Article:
Is there any real benefit in employing a Consultant to work on an Enterprise or Data Centre network infrastructure project?
Written by Cordless Senior Consultant, Stuart Campling
Published in Inside Networks Magazine, February 2016
What unique skills, expertise and knowledge can Consultants offer, and how do these attributes ensure that an agreed strategy is delivered as efficiently and effectively as possible?
Enterprise and Data Centre projects are by their nature mission-critical. Clients know that getting a solid, future-proof IT infrastructure in place underpins BAU in the digital workplace. Often such projects will be part of (or are run alongside) larger workplace improvement or relocation programmes.
From the Client’s point of view, the scale of such projects means that they are likely to happen only once or twice in a career. So having the right skill, knowledge and experience supporting the project team is vital. A Consultant should provide:
Experience. Consultants work on projects like this every day and so should have recent and relevant transferable knowledge across multiple sectors.
Independence. Consultants should have no allegiance to any manufacturers, installers, contractors or systems, to help the Client take the best decisions for the individual project and requirements.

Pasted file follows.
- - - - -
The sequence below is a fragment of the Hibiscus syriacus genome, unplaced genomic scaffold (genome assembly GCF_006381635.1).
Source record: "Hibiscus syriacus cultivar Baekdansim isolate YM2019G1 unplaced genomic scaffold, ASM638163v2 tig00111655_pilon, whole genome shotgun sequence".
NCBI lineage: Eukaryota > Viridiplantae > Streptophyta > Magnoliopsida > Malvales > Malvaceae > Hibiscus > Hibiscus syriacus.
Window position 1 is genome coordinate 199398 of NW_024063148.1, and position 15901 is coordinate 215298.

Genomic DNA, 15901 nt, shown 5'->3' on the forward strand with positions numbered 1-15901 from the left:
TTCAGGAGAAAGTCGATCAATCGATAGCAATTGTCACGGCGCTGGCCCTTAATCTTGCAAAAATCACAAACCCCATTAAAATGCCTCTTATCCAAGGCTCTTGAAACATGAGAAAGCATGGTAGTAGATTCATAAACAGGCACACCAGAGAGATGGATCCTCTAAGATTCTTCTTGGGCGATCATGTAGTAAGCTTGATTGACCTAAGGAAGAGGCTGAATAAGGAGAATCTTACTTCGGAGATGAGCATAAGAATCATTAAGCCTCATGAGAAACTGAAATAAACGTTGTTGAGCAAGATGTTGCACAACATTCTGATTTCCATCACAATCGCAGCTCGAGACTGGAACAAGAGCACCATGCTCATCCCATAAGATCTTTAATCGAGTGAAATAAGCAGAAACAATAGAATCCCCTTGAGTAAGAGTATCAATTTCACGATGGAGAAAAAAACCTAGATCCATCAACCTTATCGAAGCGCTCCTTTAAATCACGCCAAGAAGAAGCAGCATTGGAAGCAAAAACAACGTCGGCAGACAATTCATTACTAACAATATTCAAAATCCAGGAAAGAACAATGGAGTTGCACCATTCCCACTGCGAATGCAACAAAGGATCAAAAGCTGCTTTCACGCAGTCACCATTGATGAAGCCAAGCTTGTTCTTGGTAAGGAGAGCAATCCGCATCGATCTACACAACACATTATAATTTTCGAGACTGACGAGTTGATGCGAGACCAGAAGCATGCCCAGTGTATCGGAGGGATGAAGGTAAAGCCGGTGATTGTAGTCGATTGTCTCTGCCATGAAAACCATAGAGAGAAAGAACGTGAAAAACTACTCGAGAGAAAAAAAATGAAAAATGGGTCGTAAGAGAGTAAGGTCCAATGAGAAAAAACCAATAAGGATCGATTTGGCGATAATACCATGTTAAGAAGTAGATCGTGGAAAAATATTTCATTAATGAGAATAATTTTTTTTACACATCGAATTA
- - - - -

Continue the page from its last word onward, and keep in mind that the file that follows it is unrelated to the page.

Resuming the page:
Knowledge. Specific and specialist technical knowledge of technology products, standards and design; as well as market knowledge of systems, pricing, installers, integrators and other specialist service suppliers.
Best practice advice and guidance. Consultants should help from the earliest project phases - defining the initial vision and strategy through to budgeting, detailed IT and AV design, specification, procurement, project management of the installation, QA, handover to BAU and ongoing benefits realisation.
Support to the professional team. Consultants should bring a deep knowledge of how IT works in the built environment coupled with a wide view of the construction industry. A Consultant should liaise closely with the Professional Team and the Client, making sure the IT and AV programmes are dovetailed into the overall construction programme to meet the brief - on time and to budget.
The real benefits really come from a holistic project approach, so that IT infrastructure is not considered in isolation, but joined up to the physical workplace and its processes, people and behaviours. Consultants should explore and question the status quo, but they should do this objectively, in the best interests of the Client. It’s never too early to talk to a Consultant. Leaving them out of the picture could leave you and your Enterprise or Data Centre project in the dark.
Date: Tue, 19 Jan 2016 12:44:43 +0000 GMT